Cycling on our towns and cities is becoming increasingly important, for health, green-ness and in many cases to speed up commutes and journeys. There are loads of practical, well established designs available but in this blog we wanted to pay homage to some of the wackier design concepts in cycle parking. Some are prototypes and others are working installations.
Great clean lines and a nice design concept although maybe not that practical as it only has a single fix point for the wheel and I’m not sure I would fancy sitting on the bench after a few hundred muddy and oily bike wheels and been there.
Designed by ADD innovation
This creative bike rack by Store MUU combines a bike rack with a desk. Once parked the bike also acts as a stool giving you the chance for a break without the need to leave your bicycle.
David Byrne is well known as the co-founder of Talking Heads (1976 – 88). Alongside his varied music career, he has also been involved in design projects.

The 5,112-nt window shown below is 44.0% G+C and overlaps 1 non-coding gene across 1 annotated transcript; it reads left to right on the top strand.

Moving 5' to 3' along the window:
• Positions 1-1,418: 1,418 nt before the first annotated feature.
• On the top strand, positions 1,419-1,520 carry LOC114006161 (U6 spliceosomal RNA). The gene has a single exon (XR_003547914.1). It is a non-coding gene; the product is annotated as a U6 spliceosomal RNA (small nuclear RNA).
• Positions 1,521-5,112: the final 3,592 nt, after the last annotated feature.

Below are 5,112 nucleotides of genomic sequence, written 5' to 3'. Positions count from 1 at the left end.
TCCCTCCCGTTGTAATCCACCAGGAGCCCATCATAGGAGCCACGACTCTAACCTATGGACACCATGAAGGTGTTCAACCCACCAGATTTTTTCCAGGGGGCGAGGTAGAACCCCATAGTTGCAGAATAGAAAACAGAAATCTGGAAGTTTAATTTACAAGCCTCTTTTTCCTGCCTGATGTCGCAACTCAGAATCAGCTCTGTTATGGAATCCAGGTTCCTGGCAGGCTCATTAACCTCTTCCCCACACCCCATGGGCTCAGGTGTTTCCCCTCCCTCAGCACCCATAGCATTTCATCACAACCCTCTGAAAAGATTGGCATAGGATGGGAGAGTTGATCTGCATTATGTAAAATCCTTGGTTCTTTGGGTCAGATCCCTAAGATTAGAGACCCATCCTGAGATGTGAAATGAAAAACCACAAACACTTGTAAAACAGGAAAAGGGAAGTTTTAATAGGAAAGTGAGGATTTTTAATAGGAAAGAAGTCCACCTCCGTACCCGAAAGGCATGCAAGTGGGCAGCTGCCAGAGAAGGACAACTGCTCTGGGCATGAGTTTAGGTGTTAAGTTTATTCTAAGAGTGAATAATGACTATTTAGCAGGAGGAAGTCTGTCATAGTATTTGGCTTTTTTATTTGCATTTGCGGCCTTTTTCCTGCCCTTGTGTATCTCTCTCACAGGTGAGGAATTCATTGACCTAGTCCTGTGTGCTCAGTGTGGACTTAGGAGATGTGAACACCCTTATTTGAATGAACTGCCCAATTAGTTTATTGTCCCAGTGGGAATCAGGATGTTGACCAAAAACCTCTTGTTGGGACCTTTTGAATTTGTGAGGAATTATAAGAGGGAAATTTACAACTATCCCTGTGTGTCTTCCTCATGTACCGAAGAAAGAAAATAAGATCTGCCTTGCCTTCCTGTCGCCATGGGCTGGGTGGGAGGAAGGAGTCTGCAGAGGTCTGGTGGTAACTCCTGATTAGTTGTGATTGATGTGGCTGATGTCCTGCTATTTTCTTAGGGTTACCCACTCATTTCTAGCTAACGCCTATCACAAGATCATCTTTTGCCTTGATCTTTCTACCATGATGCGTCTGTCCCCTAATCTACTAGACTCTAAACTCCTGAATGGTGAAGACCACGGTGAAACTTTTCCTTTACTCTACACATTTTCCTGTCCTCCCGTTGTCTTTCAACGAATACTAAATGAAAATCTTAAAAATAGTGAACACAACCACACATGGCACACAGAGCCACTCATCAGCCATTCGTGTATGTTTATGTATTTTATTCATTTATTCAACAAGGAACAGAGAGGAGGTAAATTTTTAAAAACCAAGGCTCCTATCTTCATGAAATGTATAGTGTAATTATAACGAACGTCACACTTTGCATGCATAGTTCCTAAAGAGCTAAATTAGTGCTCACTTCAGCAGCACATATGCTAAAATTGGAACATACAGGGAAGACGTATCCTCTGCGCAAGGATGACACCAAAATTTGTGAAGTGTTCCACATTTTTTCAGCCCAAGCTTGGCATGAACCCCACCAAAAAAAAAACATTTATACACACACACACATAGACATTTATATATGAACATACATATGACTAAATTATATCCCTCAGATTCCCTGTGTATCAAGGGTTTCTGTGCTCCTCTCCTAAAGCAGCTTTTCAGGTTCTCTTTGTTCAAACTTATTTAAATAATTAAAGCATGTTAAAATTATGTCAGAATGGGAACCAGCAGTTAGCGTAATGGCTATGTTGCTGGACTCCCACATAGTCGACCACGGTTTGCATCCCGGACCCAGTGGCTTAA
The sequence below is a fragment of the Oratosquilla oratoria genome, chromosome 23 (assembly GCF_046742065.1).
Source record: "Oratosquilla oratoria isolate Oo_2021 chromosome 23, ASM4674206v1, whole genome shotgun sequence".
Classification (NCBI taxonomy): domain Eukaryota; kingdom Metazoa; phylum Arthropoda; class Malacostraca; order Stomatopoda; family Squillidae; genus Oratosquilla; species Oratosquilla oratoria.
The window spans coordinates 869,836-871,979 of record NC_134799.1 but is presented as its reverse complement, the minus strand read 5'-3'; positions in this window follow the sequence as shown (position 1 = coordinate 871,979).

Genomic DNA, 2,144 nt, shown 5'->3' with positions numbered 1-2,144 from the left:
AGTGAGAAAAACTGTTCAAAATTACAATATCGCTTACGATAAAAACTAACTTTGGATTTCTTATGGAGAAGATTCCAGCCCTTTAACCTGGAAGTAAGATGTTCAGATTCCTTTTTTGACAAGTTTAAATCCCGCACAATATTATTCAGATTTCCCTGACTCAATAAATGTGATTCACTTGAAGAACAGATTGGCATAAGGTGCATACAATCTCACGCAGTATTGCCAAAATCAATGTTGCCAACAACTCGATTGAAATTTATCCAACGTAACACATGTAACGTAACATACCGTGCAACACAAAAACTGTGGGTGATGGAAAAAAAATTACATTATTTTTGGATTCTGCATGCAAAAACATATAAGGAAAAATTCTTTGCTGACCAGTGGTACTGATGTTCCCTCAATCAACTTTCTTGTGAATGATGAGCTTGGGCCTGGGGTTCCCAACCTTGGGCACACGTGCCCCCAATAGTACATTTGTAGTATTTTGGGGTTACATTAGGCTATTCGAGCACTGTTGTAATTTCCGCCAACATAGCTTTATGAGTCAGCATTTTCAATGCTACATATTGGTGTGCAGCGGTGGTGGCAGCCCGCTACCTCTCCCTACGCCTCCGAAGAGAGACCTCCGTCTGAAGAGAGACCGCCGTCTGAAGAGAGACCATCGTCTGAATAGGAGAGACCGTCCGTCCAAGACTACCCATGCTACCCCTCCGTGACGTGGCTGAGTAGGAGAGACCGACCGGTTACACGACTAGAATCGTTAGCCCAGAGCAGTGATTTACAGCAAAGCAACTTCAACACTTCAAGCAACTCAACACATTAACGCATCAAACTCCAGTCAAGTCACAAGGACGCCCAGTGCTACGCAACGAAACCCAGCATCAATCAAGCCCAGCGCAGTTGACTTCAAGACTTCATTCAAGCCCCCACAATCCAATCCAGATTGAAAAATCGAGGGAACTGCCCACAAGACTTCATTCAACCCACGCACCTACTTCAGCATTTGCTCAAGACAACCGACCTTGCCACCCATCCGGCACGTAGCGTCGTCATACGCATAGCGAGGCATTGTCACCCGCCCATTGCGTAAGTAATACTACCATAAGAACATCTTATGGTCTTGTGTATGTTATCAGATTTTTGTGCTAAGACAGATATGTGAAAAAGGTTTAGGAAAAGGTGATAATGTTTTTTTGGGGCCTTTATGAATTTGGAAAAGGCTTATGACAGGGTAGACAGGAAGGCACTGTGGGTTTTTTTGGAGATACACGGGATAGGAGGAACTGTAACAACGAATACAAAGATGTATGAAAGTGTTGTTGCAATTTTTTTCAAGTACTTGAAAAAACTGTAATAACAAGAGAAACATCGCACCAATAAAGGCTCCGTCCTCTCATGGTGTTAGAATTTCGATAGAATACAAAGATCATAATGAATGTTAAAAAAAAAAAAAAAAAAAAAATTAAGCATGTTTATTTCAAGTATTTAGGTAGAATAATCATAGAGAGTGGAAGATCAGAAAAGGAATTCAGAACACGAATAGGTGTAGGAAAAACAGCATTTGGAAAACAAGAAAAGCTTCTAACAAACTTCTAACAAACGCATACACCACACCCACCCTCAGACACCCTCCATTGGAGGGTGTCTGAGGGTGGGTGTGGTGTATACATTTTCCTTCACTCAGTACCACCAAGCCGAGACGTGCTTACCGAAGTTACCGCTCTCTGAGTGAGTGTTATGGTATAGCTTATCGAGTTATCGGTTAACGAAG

David has been an avid cyclist for 30 years and this has inspired him to design some unique cycle parking installations for the New York City Department of Transportation.
An art project by KnowHow Shop a Cooperative fabrication Shop and Design Studio in LA, this giant comb plays with scale and brings an everyday object into a non related use. I particularly like the ‘hair’ weaving in and out of the teeth of the comb which acts like traditional cycle racks.
Designed by Lockit-Safe’s own in-house designers and inspired by our great Summer of Sport 2012, this Javelin bike shelter is ideal for sports and leisure facilities who want something a bit different.
Now towns, cities, companies and schools can use their cycle racks to spell out words and their name with these Customer Bike Stands from Denmark. Just want to be welcoming you can have the words open, welcome or entrance.
Bringing nature into urban spaces was the concept behind this daisy inspired cycle rack in Valencia, Spain by designer Yoann Henry Yvon
Designed by Adeline Thong from Singapore for West Coast Park, this not only looks to solve a problem often associated with linear racks having to slot bikes between existing ones, it also has a playful design based on the figure of the child sliding down the rack.
Works great in open spaces although a circular formation has its limitations in areas where space is more limited. It also only allows for a single locking point which is not ideal.